Steak 'n Shake has permanently closed down 57 restaurants due to the ongoing coronavirus pandemic. Each of those locations was closed in 2020 and announced in the Biglari Holdings Inc. quarterly report, which owns the burger franchise. Given the current state of the restaurant industry, it didn't paint an optimistic picture for the franchise overall.
"The COVID-19 pandemic had an adverse effect on our restaurant operations," the report read, via The Indy Channel. "The COVID-19 pandemic has adversely affected our operations and financial results. The COVID-19 pandemic could cause disruptions to our supply chain. Moreover, we cannot predict how the outbreak of COVID-19 will alter the future demand of our products."
Of those 57 locations, 51 were company-owned, while six were franchised. However, it's not clear where the locations were specifically. It also mentioned that 62 of the 306 company-owned restaurants have been temporarily closed since March 31. It brings the number of total Steak 'n Shake locales from 624 to 553 since May of 2019.
The news comes as several businesses have been dramatically impacted by coronavirus, which has led to widespread Stay-at-Home orders and forced dining rooms across the country to stay closed. While some have tried to make it by with to-go and delivery orders, where possible, it has meant that roughly 8 million restaurant workers are currently out of work. The Executive Vice President of Public Affairs Sean Kennedy even wrote a letter to Congress as a means to spark some sort of action to save the restaurant industry.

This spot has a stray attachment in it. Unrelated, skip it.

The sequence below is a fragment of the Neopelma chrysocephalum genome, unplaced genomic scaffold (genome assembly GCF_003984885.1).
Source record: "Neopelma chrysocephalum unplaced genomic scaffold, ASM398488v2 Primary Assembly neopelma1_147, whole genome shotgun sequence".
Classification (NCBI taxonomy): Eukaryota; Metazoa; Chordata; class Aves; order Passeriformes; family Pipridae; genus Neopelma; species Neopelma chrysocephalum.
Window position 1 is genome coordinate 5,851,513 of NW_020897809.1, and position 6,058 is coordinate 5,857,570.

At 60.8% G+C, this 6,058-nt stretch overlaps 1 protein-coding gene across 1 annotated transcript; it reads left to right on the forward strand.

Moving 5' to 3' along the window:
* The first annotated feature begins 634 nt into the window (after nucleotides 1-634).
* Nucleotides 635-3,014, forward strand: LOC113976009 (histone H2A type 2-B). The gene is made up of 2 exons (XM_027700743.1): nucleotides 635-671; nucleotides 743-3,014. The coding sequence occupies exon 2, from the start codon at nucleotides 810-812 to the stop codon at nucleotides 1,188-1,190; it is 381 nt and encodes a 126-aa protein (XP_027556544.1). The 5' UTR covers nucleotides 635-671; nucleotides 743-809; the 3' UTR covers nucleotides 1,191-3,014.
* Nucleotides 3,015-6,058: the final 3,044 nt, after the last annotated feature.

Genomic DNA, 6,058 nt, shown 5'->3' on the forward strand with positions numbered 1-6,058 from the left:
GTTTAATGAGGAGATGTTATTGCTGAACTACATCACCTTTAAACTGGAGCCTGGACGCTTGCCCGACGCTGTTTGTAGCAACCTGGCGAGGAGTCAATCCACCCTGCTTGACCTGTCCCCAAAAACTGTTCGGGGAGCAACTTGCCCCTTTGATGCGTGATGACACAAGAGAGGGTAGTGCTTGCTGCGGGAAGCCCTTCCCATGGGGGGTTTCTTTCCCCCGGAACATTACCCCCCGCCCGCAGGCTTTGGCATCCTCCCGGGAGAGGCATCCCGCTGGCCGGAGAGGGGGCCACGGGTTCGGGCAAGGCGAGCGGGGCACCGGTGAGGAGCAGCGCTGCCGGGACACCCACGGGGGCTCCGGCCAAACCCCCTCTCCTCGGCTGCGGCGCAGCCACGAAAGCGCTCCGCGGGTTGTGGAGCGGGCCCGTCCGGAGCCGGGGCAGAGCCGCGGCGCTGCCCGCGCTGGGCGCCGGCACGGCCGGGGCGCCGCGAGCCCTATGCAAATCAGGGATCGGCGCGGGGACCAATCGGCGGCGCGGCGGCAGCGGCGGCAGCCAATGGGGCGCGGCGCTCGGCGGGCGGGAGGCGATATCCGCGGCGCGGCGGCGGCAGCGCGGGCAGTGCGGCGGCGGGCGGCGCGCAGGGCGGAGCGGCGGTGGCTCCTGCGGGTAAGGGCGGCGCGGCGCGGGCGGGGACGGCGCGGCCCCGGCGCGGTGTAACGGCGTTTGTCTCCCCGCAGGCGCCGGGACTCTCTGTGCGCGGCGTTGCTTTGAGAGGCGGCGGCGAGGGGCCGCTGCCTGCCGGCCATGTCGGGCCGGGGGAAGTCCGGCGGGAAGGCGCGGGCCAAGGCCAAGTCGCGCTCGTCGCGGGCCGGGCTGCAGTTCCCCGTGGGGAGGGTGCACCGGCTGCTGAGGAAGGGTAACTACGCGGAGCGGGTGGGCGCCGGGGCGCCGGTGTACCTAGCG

"On March 18, we wrote you warning of a bleak outlook for the restaurant industry […] as the pandemic was unfolding," Kennedy wrote. "One month later, we have a clearer picture of the severe challenges that lie ahead, and ask for a focused solution on behalf of an industry that is a vital part of every community. For an industry with sales that exceed the agriculture, airline, railroad, ground transportation, and spectator sports industries combined, a restaurant relief and recovery program is desperately needed."
"Every restaurant model, from the beloved corner diner to the favorite independent restaurant, to the well-known chain, has an uncertain future as economic damage wrecks an industry that is only marginally profitable even in the best of times," Kennedy added.
In the meantime, Guy Fieri has helped use his platform to raise more than $20 million for out-of-work restaurant workers. "They need your takeout, they need your delivery so if they're available, please go give them some biz," the chef told TMZ.